Movement toward a phase out of coal and other fossil fuels accelerated at the 26th session of the Conference of the Parties (COP 26) to the United Nations Framework Convention on Climate Change (UNFCCC) that started on October 31 in Glasgow, Scotland, UK. However, on October 29, just before COP 26, the Japanese government went in the opposite direction with a decision to provide public financing for LNG Canada, a major fossil fuel project.
In response, on November 10, Japanese civil society organisations (CSOs) handed a statement to the Japan Bank for International Cooperation (JBIC), condemning JBIC’s decision to provide up to US $850 million (over CAD$1 billion) for the LNG Canada Project. After delivering the statement, the CSOs organised a protest in front of JBIC’s Tokyo office calling on the bank to withdraw the decision on the grounds that it ignores the climate crisis and the rights of Indigenous Peoples. The statement has been signed by 93 organisations from 30 countries around the world (Updated on November 12: 95 organisations from 30 countries).
On November 4, a statement was announced by the UK government, the chair of this year’s COP, calling for measures that included the suspension of public support not only for coal but for all overseas fossil fuel energy projects. The statement was approved by more than 20 countries, including the United States and Canada.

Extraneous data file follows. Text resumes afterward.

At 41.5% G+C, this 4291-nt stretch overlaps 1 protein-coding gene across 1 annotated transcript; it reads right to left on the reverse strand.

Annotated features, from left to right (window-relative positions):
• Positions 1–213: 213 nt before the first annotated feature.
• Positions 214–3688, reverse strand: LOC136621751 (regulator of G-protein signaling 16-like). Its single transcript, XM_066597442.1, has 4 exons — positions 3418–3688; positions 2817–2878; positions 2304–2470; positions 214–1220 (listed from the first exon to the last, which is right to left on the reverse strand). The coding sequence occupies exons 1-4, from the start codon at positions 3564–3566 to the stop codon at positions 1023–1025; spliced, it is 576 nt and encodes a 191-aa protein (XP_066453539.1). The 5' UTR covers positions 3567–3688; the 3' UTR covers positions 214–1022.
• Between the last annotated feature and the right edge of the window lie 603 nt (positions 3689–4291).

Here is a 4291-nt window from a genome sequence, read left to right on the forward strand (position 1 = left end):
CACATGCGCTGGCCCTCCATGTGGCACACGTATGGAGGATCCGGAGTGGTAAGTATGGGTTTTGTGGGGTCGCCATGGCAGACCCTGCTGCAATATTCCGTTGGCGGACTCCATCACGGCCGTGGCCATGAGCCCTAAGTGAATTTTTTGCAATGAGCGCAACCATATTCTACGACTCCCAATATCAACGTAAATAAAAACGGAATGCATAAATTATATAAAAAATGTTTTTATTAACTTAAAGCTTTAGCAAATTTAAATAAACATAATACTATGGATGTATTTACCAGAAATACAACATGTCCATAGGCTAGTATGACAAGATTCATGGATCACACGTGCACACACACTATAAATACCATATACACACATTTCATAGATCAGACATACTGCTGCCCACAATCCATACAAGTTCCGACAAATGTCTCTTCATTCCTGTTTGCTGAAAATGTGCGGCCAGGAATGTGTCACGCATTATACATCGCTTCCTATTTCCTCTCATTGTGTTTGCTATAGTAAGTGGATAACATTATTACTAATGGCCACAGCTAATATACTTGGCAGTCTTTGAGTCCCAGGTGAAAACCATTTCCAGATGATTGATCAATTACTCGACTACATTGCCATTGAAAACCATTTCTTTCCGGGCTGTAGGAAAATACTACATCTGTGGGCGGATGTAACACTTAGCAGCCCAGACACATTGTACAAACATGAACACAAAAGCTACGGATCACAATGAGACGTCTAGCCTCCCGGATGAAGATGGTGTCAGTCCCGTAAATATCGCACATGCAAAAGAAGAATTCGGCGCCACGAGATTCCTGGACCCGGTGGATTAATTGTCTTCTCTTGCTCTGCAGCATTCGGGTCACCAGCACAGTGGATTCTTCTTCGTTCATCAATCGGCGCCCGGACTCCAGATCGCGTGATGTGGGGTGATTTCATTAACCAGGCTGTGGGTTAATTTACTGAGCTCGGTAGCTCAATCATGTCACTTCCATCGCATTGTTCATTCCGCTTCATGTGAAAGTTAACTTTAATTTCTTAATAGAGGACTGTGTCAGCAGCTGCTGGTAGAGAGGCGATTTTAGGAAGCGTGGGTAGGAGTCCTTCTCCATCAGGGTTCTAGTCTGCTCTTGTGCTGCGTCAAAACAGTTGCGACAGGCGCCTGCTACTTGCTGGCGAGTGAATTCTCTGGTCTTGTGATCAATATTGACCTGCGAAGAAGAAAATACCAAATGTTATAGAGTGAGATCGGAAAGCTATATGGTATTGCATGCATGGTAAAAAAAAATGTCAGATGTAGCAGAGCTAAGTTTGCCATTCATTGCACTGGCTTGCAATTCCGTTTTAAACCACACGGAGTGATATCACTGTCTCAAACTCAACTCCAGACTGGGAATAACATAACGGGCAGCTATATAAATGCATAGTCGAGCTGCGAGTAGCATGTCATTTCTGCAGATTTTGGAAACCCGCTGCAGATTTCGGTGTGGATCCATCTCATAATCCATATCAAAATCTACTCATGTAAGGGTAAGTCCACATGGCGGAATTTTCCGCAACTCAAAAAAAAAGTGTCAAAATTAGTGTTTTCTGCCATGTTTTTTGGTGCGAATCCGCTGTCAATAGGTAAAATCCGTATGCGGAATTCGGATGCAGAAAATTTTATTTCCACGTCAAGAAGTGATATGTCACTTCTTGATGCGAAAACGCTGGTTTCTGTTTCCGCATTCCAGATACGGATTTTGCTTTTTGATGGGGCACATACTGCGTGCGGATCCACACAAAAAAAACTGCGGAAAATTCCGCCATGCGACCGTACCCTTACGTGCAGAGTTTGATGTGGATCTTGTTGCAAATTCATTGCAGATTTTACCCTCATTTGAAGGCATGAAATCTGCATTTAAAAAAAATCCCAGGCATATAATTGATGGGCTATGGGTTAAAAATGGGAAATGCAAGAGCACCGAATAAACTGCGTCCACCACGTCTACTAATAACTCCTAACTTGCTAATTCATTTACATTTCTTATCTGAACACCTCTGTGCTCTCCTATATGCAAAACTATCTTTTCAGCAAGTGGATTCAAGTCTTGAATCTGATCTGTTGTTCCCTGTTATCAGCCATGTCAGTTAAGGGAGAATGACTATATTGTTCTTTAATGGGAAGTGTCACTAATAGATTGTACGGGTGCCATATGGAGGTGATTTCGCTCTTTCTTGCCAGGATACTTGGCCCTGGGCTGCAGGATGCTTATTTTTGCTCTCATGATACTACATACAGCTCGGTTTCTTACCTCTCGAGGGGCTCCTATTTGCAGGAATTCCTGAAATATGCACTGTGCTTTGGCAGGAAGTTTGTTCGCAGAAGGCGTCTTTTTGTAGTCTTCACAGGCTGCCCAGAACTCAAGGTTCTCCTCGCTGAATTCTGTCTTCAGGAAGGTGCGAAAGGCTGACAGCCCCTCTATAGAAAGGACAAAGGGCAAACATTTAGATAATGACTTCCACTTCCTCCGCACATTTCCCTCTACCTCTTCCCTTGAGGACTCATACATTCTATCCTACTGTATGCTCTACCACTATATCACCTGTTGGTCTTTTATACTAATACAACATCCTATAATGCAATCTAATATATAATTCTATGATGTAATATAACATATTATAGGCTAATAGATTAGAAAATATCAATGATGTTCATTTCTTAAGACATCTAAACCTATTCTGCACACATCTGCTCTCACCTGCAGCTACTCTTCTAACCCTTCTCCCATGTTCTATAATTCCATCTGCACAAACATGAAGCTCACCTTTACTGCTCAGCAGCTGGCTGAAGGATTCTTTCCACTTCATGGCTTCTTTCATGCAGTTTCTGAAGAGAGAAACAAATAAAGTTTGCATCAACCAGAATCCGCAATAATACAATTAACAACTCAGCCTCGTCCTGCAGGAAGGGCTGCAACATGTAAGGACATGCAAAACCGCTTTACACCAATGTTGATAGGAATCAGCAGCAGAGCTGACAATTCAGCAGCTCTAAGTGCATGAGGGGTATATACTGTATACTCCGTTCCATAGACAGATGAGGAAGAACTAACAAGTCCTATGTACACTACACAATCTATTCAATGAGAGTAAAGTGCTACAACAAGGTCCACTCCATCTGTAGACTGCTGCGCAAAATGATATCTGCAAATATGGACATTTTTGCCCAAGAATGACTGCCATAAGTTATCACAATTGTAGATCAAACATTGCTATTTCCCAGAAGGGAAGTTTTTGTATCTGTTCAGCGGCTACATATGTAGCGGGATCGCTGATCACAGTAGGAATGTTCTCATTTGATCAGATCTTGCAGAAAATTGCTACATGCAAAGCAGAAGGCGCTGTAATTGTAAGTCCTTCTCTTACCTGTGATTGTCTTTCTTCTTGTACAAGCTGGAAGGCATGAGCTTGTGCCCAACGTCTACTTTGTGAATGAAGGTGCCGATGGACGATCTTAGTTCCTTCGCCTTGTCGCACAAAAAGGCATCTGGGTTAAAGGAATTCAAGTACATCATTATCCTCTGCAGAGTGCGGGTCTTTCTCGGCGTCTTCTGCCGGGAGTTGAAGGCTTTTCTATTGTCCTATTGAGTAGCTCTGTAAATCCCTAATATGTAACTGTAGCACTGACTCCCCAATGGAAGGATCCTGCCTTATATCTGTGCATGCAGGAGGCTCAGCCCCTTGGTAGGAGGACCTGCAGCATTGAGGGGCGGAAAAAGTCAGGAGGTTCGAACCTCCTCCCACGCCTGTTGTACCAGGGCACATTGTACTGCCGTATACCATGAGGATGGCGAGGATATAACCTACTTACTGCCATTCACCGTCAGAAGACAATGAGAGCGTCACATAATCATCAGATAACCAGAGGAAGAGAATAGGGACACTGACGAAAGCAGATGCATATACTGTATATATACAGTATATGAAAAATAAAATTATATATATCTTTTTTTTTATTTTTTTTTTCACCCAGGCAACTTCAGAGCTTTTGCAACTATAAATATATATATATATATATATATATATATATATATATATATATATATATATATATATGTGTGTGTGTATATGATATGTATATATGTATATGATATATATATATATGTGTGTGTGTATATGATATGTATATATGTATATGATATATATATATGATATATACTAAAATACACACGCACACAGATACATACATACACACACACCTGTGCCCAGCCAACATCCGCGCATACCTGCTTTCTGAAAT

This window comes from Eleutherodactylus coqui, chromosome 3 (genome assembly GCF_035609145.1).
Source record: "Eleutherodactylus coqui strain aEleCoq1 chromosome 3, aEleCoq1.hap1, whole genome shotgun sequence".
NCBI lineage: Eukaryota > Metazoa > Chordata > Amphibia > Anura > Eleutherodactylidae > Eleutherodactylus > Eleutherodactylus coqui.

Meanwhile, the Japanese government, through JBIC and other public financial institutions, has been the world’s second largest provider of public funds for fossil fuel projects, providing an average of $10.9 billion annually from 2018 to 2020. In 2021 alone, JBIC decided to finance the Waitsia gas project stage 2 development in Australia and the LNG Canada project, and it is currently considering financing the Barossa gas development project in Australia.
As the world moves away from fossil fuels such as oil, gas, and coal, Japan is increasingly being left out of the global decarbonization initiative. It still has no roadmap to completely phase out its involvement in coal power domestically and internationally. The Japanese government should decide to stop supporting the Indramayu coal power project in Indonesia and Matabari 2 in Bangladesh, and should immediately move toward the suspension of public support for oil and gas.
Please read the statement ‘JBIC and Private Banks Must Reconsider Decision to Finance LNG Canada Project
CSOs Strongly Condemn JBIC’s Decision Just before COP 26 to Provide Public Finance That Ignores Climate Crisis and Rights of Indigenous Peoples.’
What is the LNG Canada project?
The LNG Canada project plans to liquefy shale gas extracted from Montney, British Columbia and transported through the 670 kilometer Coastal Gaslink pipeline to Kitimat. The gas would then be exported to the Asian market. Investors include Mitsubishi Corporation and Royal Dutch Shell. JBIC plans to provide $1.85 billion in co-financing for the project with private financial institutions. It is not clear which private financial institutions are co-financing the project, but Japan’s three largest banks, Mizuho Bank, Sumitomo Mitsui Banking Corporation and MUFG Bank, have already provided financing for the Coastal GasLink pipeline project, and therefore it is likely that they are also involved in the LNG Canada project.
For more information contact:
Friends of the Earth Japan
tel: +81-3-6909-5983/fax: +81-3-6909-5986